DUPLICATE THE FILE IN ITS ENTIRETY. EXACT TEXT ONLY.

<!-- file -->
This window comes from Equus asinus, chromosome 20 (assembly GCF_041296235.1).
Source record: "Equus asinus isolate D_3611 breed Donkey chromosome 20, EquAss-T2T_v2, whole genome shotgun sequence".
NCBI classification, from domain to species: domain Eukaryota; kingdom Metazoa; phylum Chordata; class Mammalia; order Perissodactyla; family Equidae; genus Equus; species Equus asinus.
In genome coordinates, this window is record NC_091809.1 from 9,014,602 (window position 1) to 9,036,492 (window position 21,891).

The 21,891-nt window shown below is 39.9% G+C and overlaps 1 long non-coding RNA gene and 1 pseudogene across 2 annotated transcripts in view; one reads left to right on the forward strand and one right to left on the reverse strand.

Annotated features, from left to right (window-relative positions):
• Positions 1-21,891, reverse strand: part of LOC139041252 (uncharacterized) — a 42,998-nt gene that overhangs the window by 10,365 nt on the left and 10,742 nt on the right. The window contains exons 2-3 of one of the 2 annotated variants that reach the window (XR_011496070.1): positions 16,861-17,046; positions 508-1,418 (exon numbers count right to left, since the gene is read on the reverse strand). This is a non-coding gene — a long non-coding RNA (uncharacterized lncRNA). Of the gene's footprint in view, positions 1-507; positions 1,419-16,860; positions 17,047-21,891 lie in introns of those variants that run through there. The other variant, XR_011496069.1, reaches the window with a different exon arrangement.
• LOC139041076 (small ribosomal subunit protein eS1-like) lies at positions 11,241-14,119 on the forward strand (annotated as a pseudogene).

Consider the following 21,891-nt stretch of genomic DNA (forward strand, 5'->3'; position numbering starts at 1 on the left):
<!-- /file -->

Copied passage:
This window comes from Equus asinus, chromosome 20 (assembly GCF_041296235.1).
Source record: "Equus asinus isolate D_3611 breed Donkey chromosome 20, EquAss-T2T_v2, whole genome shotgun sequence".
NCBI classification, from domain to species: domain Eukaryota; kingdom Metazoa; phylum Chordata; class Mammalia; order Perissodactyla; family Equidae; genus Equus; species Equus asinus.
In genome coordinates, this window is record NC_091809.1 from 9,014,602 (window position 1) to 9,036,492 (window position 21,891).

The 21,891-nt window shown below is 39.9% G+C and overlaps 1 long non-coding RNA gene and 1 pseudogene across 2 annotated transcripts in view; one reads left to right on the forward strand and one right to left on the reverse strand.

Annotated features, from left to right (window-relative positions):
• Positions 1-21,891, reverse strand: part of LOC139041252 (uncharacterized) — a 42,998-nt gene that overhangs the window by 10,365 nt on the left and 10,742 nt on the right. The window contains exons 2-3 of one of the 2 annotated variants that reach the window (XR_011496070.1): positions 16,861-17,046; positions 508-1,418 (exon numbers count right to left, since the gene is read on the reverse strand). This is a non-coding gene — a long non-coding RNA (uncharacterized lncRNA). Of the gene's footprint in view, positions 1-507; positions 1,419-16,860; positions 17,047-21,891 lie in introns of those variants that run through there. The other variant, XR_011496069.1, reaches the window with a different exon arrangement.
• LOC139041076 (small ribosomal subunit protein eS1-like) lies at positions 11,241-14,119 on the forward strand (annotated as a pseudogene).

Consider the following 21,891-nt stretch of genomic DNA (forward strand, 5'->3'; position numbering starts at 1 on the left):